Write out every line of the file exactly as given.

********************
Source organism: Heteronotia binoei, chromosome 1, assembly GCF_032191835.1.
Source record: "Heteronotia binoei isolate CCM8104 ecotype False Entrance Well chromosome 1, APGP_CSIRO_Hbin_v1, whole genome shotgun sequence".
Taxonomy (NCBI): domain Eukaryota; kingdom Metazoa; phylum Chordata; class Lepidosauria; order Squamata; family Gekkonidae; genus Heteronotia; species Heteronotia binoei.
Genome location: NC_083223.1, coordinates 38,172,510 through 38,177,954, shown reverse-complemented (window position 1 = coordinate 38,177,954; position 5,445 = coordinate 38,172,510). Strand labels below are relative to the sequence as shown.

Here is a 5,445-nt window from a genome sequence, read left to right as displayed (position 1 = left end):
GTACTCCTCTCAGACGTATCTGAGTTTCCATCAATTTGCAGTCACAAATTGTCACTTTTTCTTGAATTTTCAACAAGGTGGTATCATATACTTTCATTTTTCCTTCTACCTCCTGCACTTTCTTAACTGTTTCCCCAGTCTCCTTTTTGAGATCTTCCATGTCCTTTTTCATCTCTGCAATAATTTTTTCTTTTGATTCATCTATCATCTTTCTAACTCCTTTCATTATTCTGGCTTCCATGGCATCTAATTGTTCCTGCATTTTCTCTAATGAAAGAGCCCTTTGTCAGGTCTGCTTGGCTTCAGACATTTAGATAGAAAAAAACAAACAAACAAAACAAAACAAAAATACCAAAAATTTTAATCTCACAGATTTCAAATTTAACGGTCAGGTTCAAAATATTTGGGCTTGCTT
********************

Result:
Source organism: Heteronotia binoei, chromosome 1, assembly GCF_032191835.1.
Source record: "Heteronotia binoei isolate CCM8104 ecotype False Entrance Well chromosome 1, APGP_CSIRO_Hbin_v1, whole genome shotgun sequence".
Taxonomy (NCBI): domain Eukaryota; kingdom Metazoa; phylum Chordata; class Lepidosauria; order Squamata; family Gekkonidae; genus Heteronotia; species Heteronotia binoei.
Genome location: NC_083223.1, coordinates 38,172,510 through 38,177,954, shown reverse-complemented (window position 1 = coordinate 38,177,954; position 5,445 = coordinate 38,172,510). Strand labels below are relative to the sequence as shown.

Here is a 5,445-nt window from a genome sequence, read left to right as displayed (position 1 = left end):
GTACTCCTCTCAGACGTATCTGAGTTTCCATCAATTTGCAGTCACAAATTGTCACTTTTTCTTGAATTTTCAACAAGGTGGTATCATATACTTTCATTTTTCCTTCTACCTCCTGCACTTTCTTAACTGTTTCCCCAGTCTCCTTTTTGAGATCTTCCATGTCCTTTTTCATCTCTGCAATAATTTTTTCTTTTGATTCATCTATCATCTTTCTAACTCCTTTCATTATTCTGGCTTCCATGGCATCTAATTGTTCCTGCATTTTCTCTAATGAAAGAGCCCTTTGTCAGGTCTGCTTGGCTTCAGACATTTAGATAGAAAAAAACAAACAAACAAAACAAAACAAAAATACCAAAAATTTTAATCTCACAGATTTCAAATTTAACGGTCAGGTTCAAAATATTTGGGCTTGCTT